En ny rapport skrvet af Paul Maycock og Travis Bradford forudsiger, at prisen på solceller vil falde med 50% inden år 2015. Læs mere nedenfor.
December 13, 2006
Report: Paul Maycock and Travis Bradford, PV Energy Systems and the Prometheus Institute for Sustainable Development
Authors predict 50% drop in costs of manufacturing PV components by 2015.
The world of current and emerging photovoltaic (PV) technologies is the focus of a new report from authors Paul Maycock and Travis Bradford, from PV Energy Systems and the Prometheus Institute for Sustainable Development, respectively. They address the performance of PV technologies and offer analysis, efficiencies and cost projections of the dominant technologies used in the photovoltaic (PV) industry today, including monocrystalline PV, multicrystalline PV, silicon ribbon and sheet, amorphous silicon, Copper Indium Diselenide (CIS)/Copper Indium Gallium Diselenide (CIGS), and concentrator cells. Maycock and Bradford, with a combined 50+ years in the PV industry, predict up to a 50% drop in the manufacturing cost of PV components by 2015 after careful analysis of silicon shortages, laboratory vs. production conditions, and emerging technologies.
Module efficiencies are important in determining the system performance by area; this factor can lead into economic issues involving the balance-of-systems (BOS) components and maximum system output when space is a constraint.
The Field of PV Technologies
In the last decade, over 1,000 MW of new cell and module plants, primarily using multicrystalline silicon, have made much progress in increasing efficiency, increasing factory size, and reducing costs. The manufacturing cost and efficiency improvement forecasts made in the 1995 edition of this report have, for the most part, become reality. These cost reductions, primarily due to volume purchasing of raw materials and reduced silicon consumption owing to thinner slices and higher efficiency, have resulted in new plants with fully burdened module manufacturing costs at the USD 2.40-2.75 per peak Watt (DC) level. (Note: these costs do include the recent rise in the cost of pure polysilicon from an average of USD 20/kilogram in 2001 to over USD 50/kilogram in 2006.)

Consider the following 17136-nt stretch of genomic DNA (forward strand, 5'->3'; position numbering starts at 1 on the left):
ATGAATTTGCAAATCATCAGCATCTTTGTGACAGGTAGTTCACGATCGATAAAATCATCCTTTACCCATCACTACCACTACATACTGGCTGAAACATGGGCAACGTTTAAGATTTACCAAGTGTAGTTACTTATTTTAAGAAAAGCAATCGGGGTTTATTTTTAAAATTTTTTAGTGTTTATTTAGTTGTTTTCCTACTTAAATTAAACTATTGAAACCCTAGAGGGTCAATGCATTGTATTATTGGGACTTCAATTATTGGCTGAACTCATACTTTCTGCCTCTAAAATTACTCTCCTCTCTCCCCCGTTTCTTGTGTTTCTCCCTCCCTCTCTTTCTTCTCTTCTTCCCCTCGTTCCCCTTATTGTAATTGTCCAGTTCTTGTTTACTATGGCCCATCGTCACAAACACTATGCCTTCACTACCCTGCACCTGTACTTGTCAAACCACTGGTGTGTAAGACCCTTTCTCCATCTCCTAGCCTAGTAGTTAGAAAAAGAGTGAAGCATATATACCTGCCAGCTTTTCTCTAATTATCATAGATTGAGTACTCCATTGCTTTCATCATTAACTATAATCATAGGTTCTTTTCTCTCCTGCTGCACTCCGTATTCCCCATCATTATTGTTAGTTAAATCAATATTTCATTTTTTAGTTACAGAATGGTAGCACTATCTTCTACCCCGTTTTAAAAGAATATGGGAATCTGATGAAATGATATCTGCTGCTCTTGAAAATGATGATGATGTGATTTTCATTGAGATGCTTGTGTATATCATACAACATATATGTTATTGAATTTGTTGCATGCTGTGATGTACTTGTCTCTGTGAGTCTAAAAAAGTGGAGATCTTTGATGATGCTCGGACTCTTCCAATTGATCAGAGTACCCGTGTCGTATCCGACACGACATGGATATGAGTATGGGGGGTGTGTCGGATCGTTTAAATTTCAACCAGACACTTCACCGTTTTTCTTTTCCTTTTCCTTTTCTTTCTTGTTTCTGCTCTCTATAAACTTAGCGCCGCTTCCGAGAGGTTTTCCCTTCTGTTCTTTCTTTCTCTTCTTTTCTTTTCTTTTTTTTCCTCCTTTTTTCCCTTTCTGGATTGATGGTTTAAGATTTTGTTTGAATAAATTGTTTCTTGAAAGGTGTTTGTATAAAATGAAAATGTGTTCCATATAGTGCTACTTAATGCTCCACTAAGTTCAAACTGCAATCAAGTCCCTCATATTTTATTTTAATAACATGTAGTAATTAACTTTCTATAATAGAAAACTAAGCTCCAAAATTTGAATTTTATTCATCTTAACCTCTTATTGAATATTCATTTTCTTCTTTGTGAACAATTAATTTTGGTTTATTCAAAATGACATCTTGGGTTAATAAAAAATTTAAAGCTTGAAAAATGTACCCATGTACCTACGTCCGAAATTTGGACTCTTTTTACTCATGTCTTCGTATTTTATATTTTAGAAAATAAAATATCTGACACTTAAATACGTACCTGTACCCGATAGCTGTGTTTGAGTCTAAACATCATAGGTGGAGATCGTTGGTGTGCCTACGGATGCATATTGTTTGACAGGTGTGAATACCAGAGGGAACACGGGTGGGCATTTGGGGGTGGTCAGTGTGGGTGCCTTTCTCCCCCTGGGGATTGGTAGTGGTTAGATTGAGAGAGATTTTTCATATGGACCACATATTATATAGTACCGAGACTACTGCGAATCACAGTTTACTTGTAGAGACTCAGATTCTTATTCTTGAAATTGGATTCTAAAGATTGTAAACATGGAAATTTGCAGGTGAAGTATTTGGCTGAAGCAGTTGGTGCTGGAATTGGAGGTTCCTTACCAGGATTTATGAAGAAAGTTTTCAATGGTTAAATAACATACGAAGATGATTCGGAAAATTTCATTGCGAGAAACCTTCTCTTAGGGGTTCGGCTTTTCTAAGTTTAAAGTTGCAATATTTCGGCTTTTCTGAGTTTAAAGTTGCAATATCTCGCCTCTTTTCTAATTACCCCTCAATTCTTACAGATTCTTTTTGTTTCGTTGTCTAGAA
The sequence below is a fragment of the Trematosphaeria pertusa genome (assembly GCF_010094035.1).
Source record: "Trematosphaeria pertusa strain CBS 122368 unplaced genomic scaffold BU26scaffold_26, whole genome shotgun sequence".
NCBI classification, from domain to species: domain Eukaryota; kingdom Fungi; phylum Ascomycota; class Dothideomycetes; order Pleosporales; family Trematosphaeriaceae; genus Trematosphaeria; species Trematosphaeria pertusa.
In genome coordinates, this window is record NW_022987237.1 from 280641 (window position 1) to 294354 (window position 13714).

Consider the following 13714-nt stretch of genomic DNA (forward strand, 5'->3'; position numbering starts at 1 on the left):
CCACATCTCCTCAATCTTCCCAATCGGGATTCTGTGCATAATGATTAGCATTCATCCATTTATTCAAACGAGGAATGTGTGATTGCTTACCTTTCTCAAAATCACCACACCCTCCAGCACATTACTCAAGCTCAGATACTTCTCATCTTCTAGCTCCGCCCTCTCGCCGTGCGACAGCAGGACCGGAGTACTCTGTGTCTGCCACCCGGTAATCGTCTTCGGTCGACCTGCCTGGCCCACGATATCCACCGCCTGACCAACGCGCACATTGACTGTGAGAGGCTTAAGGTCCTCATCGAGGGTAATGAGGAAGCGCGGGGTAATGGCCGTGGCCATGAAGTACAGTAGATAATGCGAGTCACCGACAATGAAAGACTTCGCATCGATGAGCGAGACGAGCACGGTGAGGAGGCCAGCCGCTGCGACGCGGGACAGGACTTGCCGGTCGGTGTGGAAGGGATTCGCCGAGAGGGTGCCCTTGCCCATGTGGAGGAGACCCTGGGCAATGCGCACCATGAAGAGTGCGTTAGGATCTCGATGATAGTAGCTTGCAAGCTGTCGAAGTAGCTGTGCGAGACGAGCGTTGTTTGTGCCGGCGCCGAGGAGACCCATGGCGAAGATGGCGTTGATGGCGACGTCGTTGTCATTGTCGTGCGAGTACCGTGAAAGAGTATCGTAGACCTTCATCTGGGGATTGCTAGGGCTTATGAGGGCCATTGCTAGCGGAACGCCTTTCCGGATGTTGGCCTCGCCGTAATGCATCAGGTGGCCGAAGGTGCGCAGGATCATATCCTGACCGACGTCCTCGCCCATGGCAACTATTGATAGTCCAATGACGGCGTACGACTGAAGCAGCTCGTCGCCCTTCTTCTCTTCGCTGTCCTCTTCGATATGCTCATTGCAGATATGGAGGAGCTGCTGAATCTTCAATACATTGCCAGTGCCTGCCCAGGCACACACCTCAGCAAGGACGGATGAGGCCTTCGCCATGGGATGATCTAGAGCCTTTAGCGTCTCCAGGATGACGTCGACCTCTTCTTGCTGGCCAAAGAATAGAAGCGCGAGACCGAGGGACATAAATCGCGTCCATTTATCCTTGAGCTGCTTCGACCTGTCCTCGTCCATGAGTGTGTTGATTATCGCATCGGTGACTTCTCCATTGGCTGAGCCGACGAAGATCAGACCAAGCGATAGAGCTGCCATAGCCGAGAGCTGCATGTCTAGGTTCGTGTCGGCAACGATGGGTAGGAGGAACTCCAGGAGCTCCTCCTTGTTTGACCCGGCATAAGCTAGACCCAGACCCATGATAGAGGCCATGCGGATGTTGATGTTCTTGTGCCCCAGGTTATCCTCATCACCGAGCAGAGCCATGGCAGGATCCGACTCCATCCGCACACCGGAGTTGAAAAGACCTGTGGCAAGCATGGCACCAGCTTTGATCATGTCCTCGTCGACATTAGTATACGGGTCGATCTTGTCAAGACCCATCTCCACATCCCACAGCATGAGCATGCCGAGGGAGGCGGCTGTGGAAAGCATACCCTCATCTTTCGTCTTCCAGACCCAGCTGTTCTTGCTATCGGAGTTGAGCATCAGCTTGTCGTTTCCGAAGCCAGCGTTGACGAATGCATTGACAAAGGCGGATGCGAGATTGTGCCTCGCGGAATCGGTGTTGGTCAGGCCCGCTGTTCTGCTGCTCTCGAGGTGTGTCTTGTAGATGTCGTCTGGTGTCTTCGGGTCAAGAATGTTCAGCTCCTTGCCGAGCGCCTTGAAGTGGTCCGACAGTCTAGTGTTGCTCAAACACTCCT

Conversely, most new amorphous silicon plants built in the last ten years have exceeded design costs and failed to reach design goals for efficiency and yields. With costs exceeding prices, the markets forecast for amorphous silicon power modules have not fully developed, though recent strong PV demand has led to resurgence in interest in the last year. One major new application for amorphous silicon is the use of flexible amorphous modules on membrane roofs and on standing seam metal roofs.
Like the amorphous silicon plants, Cadmium Telluride (CdTe) and Copper Indium (Gallium) di-Selinide (CIS or CIGS) pilot plants in the last decade have been delayed several years from original announcements for a variety of reasons, including lower than expected yields and difficulty with in situ interconnections and migration to large area formats.
Once adequate product stability (less than 1% annual degradation in electric output) and life of service (at least 25 years backed by an adequate warranty) are established, two factors are important in understanding the competitiveness and usefulness of any PV technology. These are the module's efficiency and its cost.
Module Efficiencies by Technology
Module efficiencies are important in determining the system performance by area; this factor can lead into economic issues involving the balance-of-systems (BOS) components and maximum system output when space is a constraint. It is important to focus on average, stable module production efficiencies here, as laboratory or best efficiencies may cloud comparisons across technologies.
Monocrystalline silicon modules can now be made at 18 percent efficiency, due primarily to the work of three leading silicon theorists and experimenters: Dr. Richard Swanson (SunPower), Professor Ageet Rohatgi (Georgia Institute of Technology) and Prof. Martin Greene (University of New South Wales). We forecast maximum module efficiency at 22-25 percent, with cell efficiency at 23-25 percent by 2015. SunPower's recent announcement of a 22%-efficient cell suggests that the technology is already moving quickly to meet that goal.
a-Si/monocrystalline (HIT) is made by depositing a layer of amorphous silicon on a monocrystalline slice. Currently produced by Sanyo, which refers to the technology as HIT, cell efficiencies are currently up to 18 percent, improving to 22-24 percent efficient by 2015, and will give the best of monocrystalline silicon modules a very tight race for module efficiency leadership.
Multicrystalline silicon modules will remain about a tenth less efficient than comparable monocrystalline silicon modules, due to the heterogeneous nature of the wafer. While only in the mid-teens today, these modules should still achieve efficiencies above 20 percent in the next decade.
Silicon ribbon and sheet (multicrystalline) modules will be about the same efficiency as cast ingot multicrystalline silicon modules, having closed the gap in the last few years. Essentially, these technologies create nearly identical multicrystalline wafers to the sawn ingots with significantly reduced silicon losses and fewer process steps from silicon to wafer.
Amorphous silicon and Cadmium Telluride modules